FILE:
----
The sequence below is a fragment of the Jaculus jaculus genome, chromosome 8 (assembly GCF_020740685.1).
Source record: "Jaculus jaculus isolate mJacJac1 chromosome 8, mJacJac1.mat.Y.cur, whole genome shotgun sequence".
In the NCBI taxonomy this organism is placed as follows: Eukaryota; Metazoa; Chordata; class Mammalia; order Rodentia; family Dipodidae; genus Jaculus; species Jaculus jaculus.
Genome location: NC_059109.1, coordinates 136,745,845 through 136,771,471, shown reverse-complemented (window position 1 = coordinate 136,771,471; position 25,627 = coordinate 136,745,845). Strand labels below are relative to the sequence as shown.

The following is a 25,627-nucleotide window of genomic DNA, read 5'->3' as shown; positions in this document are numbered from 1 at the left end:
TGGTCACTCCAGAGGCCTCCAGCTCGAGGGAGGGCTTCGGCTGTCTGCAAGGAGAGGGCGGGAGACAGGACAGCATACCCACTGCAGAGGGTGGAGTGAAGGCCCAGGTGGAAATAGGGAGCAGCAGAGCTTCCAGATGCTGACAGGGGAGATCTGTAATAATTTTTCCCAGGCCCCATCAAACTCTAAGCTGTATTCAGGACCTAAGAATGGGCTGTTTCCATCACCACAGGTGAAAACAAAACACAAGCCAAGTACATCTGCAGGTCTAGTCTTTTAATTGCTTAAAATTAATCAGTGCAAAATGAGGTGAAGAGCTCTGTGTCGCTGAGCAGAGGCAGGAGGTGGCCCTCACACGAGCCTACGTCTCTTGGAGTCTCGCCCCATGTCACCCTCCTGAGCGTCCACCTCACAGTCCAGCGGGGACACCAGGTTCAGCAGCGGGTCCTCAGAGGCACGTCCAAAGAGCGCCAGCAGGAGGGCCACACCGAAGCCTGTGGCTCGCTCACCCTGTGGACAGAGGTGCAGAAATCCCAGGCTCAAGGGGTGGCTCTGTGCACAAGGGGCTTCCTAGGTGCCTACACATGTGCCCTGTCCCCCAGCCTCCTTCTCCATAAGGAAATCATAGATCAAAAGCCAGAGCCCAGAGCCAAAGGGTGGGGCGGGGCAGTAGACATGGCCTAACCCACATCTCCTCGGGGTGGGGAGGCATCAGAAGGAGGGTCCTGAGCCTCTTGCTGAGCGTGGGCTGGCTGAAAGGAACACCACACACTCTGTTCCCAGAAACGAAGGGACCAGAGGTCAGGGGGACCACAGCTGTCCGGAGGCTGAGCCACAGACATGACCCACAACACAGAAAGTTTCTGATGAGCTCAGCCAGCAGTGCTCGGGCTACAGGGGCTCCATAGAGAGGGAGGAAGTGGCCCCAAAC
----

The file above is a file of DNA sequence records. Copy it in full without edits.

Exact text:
The sequence below is a fragment of the Jaculus jaculus genome, chromosome 8 (assembly GCF_020740685.1).
Source record: "Jaculus jaculus isolate mJacJac1 chromosome 8, mJacJac1.mat.Y.cur, whole genome shotgun sequence".
In the NCBI taxonomy this organism is placed as follows: Eukaryota; Metazoa; Chordata; class Mammalia; order Rodentia; family Dipodidae; genus Jaculus; species Jaculus jaculus.
Genome location: NC_059109.1, coordinates 136,745,845 through 136,771,471, shown reverse-complemented (window position 1 = coordinate 136,771,471; position 25,627 = coordinate 136,745,845). Strand labels below are relative to the sequence as shown.

The following is a 25,627-nucleotide window of genomic DNA, read 5'->3' as shown; positions in this document are numbered from 1 at the left end:
TGGTCACTCCAGAGGCCTCCAGCTCGAGGGAGGGCTTCGGCTGTCTGCAAGGAGAGGGCGGGAGACAGGACAGCATACCCACTGCAGAGGGTGGAGTGAAGGCCCAGGTGGAAATAGGGAGCAGCAGAGCTTCCAGATGCTGACAGGGGAGATCTGTAATAATTTTTCCCAGGCCCCATCAAACTCTAAGCTGTATTCAGGACCTAAGAATGGGCTGTTTCCATCACCACAGGTGAAAACAAAACACAAGCCAAGTACATCTGCAGGTCTAGTCTTTTAATTGCTTAAAATTAATCAGTGCAAAATGAGGTGAAGAGCTCTGTGTCGCTGAGCAGAGGCAGGAGGTGGCCCTCACACGAGCCTACGTCTCTTGGAGTCTCGCCCCATGTCACCCTCCTGAGCGTCCACCTCACAGTCCAGCGGGGACACCAGGTTCAGCAGCGGGTCCTCAGAGGCACGTCCAAAGAGCGCCAGCAGGAGGGCCACACCGAAGCCTGTGGCTCGCTCACCCTGTGGACAGAGGTGCAGAAATCCCAGGCTCAAGGGGTGGCTCTGTGCACAAGGGGCTTCCTAGGTGCCTACACATGTGCCCTGTCCCCCAGCCTCCTTCTCCATAAGGAAATCATAGATCAAAAGCCAGAGCCCAGAGCCAAAGGGTGGGGCGGGGCAGTAGACATGGCCTAACCCACATCTCCTCGGGGTGGGGAGGCATCAGAAGGAGGGTCCTGAGCCTCTTGCTGAGCGTGGGCTGGCTGAAAGGAACACCACACACTCTGTTCCCAGAAACGAAGGGACCAGAGGTCAGGGGGACCACAGCTGTCCGGAGGCTGAGCCACAGACATGACCCACAACACAGAAAGTTTCTGATGAGCTCAGCCAGCAGTGCTCGGGCTACAGGGGCTCCATAGAGAGGGAGGAAGTGGCCCCAAAC